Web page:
Baldwin mulls upcoming election during visit to Potosi Brewing Co.

U.S. Sen. Tammy Baldwin visited the Potosi Brewing Co. on Monday as part of a stop on a weeklong tour that will take her through 18 Wisconsin counties.

The tour comes during her bid for re-election as Wisconsin’s junior senator and before the Aug. 14 state primary, when Republican voters will select her opponent.’

Although recent polls place Baldwin ahead of her competition — state Sen. Leah Vukmir, of Brookfield, and Delafield businessman Kevin Nicholson — Baldwin remains cautious.

“I’m feeling good, but I know that in Wisconsin that things can change in a moment’s notice,” Baldwin said. “We saw that in 2016, and I’m taking nothing for granted.”

During the presidential election, Republican Donald Trump captured Wisconsin by a margin just shy of 23,000 votes.

Baldwin observed that more super PAC spending is being poured into her senate race than any other involving a Democratic incumbent seeking re-election.

“My campaign has been the focus of about $11 million of outside super PAC spending with nasty attack ads,” she said. “They’ve been focused here and I think it’s because they are seeking to buy a senate seat, someone bought and paid for for their interests.”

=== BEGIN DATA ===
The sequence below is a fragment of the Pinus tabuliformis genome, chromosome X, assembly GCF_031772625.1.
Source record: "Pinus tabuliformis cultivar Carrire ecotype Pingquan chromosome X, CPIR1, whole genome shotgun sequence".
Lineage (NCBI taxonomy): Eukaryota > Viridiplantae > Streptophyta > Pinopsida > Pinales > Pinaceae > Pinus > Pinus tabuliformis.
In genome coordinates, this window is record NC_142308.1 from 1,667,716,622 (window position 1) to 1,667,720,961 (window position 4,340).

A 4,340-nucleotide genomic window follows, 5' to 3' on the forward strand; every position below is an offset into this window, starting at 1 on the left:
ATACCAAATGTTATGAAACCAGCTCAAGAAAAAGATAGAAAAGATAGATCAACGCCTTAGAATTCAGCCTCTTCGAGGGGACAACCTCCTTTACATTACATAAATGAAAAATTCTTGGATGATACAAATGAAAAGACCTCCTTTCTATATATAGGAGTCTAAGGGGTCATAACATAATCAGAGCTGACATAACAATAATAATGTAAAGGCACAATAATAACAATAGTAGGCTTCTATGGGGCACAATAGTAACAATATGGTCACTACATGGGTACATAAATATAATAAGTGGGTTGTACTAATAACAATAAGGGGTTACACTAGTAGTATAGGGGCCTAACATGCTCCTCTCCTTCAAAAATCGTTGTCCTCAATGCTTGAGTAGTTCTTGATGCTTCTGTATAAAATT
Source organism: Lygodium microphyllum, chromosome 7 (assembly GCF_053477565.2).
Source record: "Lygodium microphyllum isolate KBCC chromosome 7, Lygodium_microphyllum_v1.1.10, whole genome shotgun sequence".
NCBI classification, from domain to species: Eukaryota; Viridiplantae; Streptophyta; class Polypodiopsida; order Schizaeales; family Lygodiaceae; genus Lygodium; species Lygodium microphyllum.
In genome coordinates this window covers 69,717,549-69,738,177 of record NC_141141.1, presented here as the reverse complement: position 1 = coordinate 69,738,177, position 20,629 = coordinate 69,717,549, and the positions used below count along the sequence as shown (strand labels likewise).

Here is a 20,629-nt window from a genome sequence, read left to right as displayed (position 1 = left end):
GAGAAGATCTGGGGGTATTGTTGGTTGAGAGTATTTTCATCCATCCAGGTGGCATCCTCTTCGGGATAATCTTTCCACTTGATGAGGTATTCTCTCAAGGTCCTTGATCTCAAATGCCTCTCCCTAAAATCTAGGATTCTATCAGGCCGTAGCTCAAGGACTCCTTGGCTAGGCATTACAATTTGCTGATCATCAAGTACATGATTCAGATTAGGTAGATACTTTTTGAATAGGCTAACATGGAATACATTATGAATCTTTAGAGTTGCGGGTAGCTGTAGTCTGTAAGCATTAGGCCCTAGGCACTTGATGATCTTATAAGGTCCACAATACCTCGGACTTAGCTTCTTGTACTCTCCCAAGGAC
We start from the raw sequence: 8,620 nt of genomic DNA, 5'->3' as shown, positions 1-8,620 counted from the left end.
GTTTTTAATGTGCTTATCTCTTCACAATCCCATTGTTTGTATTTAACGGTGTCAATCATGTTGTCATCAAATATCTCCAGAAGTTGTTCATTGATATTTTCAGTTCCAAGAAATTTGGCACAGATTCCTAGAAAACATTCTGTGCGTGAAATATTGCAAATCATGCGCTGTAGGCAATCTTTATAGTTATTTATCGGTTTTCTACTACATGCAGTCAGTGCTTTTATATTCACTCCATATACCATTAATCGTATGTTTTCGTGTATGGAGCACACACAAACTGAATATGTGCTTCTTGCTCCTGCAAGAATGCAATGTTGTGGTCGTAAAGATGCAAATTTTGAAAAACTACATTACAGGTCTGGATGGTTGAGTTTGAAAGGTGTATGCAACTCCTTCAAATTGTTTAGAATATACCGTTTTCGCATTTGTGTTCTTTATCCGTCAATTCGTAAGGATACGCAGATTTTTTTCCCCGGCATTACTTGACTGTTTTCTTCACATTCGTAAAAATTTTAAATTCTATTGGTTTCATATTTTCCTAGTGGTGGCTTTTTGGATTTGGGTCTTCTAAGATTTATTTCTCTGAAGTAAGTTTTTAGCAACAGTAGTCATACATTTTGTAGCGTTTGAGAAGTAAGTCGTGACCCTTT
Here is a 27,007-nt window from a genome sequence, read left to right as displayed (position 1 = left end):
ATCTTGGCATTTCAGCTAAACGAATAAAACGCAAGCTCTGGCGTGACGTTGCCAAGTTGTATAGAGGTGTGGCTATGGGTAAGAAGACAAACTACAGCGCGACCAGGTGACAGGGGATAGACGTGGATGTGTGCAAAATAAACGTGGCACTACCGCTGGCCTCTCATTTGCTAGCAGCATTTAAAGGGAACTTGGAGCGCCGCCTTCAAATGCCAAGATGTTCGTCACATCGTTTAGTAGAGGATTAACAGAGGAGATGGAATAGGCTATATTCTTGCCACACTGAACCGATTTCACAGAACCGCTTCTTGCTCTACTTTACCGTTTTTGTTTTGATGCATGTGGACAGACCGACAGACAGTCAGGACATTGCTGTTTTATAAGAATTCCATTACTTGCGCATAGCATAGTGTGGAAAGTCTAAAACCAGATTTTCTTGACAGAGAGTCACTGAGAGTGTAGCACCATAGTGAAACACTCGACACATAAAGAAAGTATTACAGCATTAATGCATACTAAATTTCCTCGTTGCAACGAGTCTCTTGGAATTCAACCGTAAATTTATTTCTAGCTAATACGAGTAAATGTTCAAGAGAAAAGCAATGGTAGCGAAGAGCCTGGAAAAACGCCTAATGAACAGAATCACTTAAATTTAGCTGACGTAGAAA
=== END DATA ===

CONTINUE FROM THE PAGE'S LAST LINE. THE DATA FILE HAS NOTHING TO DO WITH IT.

In an emailed statement, Vukmir claimed two-thirds of Baldwin’s campaign donations have come from “out-of-state San Francisco and (Washington, D.C.,) elites.”

“Wisconsinites know she looks out for them more than us,” Vukmir said. “I’m proud to have the vast majority of my support coming from in-state, and when I beat her in the fall, we’ll have a senator who truly wants to take the Wisconsin Way to Washington.”

A representative from Nicholson’s campaign could not immediately be reached for comment.

During her visit to Potosi, Baldwin outlined a list of legislative priorities that include increasing health care accessibility, fostering workforce development and allocating resources to abate the opioid crisis.

She also drew attention to the Trump administration’s current tariff war with chief U.S. trading partners, including China, Canada, Mexico and other European Union member countries, which, Baldwin said, could further harm “struggling” Wisconsin dairy farmers.

“I feel like our farmers have been draftees into a trade war they didn’t ask for,” she said. “You see retaliatory tariffs being imposed against cheese, and that’s going to hit hard in Wisconsin.”

Read more at the Dubuque Telegraph Herald.